UKUUG/Apple Technology Briefing

Posted on Nov 11, 2003

The UKUUG and Apple arranged a one day event to discuss MacOS X, etc. at the Apple offices in Stockley Park. It seemed to be quite well attended - over a hundred people I'd estimate. Strangely there was no wireless internet access during the day, making keeping up with the outside world quite a challenge.

There were four talks during the day:

  • Stuart McRobert: Apple Pie,
  • Ken Tabb: Clustering in a High Performance, Heterogenous Environment,
  • Simon Patience: MacOS X and the Power of UNIX,
  • Simon Cozens: The joy of scripting on OS X.

Stuart's presentation covered a variety of topics on the general theme of the availability of supercomputer performance in a desktop system (the new G5). 10Gbit ethernet was mentioned together with a suggestion that TCP Offload Engines may well be the way to free up CPU time from costly protocol processing.

Ken Tabb described his work at the University of Hertfordshire which combines computer vision (edge detection, etc.) with a neural network based behaviour prediction system. Two particular items were of note:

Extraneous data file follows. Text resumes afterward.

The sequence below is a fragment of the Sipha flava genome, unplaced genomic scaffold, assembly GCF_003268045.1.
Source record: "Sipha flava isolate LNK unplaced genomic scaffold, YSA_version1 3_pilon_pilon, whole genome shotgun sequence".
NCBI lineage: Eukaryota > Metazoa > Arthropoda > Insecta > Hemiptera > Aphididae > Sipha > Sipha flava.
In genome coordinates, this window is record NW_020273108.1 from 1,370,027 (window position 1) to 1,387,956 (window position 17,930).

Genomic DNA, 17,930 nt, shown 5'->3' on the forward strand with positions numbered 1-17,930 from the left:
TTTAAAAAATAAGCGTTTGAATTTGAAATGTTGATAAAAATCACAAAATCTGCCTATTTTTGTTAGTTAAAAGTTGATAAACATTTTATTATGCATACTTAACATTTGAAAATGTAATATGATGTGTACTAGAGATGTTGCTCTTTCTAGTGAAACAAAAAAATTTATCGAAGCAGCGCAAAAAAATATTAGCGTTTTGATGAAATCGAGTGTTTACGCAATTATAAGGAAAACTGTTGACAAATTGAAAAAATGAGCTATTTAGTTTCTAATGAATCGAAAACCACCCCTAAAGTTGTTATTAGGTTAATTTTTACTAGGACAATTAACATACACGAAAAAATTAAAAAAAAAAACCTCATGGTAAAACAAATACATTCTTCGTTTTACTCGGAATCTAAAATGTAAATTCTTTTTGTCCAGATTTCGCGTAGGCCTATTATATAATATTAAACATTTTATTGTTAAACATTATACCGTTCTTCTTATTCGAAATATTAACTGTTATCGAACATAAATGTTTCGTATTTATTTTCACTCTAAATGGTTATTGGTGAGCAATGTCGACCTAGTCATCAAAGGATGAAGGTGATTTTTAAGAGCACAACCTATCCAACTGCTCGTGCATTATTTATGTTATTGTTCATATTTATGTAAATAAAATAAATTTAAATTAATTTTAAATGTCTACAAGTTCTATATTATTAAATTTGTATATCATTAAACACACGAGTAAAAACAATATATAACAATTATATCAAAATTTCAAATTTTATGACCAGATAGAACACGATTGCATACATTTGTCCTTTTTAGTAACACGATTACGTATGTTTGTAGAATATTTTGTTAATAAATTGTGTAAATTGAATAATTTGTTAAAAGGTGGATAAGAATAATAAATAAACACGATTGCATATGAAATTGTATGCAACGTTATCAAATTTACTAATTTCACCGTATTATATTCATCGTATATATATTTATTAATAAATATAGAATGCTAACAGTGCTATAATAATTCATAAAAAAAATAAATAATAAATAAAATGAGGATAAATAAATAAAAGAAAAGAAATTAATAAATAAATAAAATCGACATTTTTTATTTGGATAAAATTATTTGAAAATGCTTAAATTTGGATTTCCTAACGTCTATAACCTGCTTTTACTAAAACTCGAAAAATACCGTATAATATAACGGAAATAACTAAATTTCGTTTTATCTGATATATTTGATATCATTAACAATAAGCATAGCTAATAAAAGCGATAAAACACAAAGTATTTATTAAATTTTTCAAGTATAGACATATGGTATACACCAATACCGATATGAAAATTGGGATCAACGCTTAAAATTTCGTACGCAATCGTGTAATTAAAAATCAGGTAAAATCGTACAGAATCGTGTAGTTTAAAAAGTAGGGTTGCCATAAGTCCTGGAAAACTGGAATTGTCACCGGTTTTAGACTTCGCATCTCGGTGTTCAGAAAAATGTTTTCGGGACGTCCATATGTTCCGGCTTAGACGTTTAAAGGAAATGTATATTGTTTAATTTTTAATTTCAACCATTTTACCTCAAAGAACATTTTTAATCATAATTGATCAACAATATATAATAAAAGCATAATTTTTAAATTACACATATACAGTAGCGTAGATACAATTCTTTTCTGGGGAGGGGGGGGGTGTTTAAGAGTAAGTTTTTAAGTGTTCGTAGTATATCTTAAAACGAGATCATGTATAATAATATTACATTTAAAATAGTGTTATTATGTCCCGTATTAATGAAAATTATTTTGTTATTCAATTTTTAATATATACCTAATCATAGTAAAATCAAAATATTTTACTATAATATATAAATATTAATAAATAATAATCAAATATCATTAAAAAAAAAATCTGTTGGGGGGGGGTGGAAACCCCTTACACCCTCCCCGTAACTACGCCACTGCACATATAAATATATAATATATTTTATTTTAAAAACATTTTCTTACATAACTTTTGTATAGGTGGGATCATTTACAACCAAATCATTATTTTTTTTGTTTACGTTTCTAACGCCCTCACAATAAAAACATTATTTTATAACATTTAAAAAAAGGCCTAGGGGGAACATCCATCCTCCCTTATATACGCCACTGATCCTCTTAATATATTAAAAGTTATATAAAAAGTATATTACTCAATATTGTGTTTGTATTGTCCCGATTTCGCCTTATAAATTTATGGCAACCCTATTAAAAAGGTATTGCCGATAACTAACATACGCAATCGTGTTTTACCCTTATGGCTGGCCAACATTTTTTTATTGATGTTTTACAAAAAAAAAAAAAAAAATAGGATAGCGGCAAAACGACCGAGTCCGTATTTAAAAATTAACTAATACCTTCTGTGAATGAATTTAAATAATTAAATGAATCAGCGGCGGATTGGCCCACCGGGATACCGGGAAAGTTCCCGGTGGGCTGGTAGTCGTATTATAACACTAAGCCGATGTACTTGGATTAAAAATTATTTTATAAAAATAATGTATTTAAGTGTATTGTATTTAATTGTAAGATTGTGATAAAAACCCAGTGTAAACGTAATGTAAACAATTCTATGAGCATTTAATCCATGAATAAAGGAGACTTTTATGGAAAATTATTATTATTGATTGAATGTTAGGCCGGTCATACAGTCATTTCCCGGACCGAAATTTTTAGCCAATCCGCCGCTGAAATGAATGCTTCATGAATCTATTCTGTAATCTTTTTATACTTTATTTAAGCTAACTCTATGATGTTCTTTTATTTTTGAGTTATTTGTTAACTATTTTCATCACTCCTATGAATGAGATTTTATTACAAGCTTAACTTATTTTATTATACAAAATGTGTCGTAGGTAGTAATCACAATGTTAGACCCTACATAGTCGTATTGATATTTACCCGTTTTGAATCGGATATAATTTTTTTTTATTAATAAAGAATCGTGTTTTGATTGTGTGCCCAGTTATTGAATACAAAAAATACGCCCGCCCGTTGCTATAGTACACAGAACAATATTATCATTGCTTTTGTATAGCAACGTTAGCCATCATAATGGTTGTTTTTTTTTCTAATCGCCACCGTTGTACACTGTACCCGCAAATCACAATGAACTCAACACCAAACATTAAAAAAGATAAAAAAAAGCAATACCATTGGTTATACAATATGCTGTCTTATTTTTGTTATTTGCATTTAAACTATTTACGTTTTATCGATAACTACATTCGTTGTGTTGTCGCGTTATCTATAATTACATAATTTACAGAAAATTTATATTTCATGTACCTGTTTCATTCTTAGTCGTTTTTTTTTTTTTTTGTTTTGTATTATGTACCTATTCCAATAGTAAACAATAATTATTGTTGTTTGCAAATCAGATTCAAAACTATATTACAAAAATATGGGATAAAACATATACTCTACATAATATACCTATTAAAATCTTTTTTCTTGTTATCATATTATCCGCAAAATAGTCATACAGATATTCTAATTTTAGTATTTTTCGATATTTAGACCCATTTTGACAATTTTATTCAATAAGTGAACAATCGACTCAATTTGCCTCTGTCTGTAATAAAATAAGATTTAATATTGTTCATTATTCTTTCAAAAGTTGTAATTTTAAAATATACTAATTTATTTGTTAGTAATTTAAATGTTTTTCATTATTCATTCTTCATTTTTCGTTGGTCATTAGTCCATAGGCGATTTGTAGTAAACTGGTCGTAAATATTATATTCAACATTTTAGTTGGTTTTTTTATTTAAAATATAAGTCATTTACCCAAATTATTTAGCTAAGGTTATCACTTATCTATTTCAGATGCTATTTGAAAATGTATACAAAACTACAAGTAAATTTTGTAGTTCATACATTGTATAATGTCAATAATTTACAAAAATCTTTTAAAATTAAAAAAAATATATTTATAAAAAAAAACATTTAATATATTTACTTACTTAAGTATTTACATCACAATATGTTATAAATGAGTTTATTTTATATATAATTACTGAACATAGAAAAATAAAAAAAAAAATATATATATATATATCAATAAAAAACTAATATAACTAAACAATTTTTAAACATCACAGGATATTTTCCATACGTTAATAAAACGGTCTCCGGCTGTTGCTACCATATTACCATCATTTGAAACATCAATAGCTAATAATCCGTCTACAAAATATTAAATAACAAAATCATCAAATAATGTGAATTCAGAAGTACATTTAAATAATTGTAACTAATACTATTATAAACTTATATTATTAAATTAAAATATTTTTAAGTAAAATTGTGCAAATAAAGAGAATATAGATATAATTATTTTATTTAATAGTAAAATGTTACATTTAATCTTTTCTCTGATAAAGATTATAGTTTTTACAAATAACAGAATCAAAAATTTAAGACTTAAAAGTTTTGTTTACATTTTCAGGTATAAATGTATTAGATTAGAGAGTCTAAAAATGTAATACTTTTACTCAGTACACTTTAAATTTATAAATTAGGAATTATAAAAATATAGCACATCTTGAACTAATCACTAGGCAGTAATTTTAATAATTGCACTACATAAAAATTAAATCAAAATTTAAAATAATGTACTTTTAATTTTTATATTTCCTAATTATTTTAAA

• Acceleration of edge detection using Altivec instructions (15 times improvement),
  • Distributed neural network implementation using spare processing power on a group of Macintosh systems via Rendezvous enabled MPI.

Simon Patience is the Head of Core OS Development at Apple and he discussed the Unix underpinnings of MacOS X including highlighting some of the new or significantly improved features of Panther (MacOS X 10.3).

Simon Cozens, apparently famous for managing (I say "apparently" because I've never particularly followed the online Perl community), described how MacOS X is one of the more complete scripting environments out of the box. Perl, Python, Ruby, PHP and AppleScript are all included and Simon took the audience on a quick tour through the options and facilities available in each language.

Overall it was an enjoyable day with interesting and sometimes amusing presentations. The lunch (provided by Apple) was good even if the room where it was served was a little cramped. Thanks Apple and the UKUUG!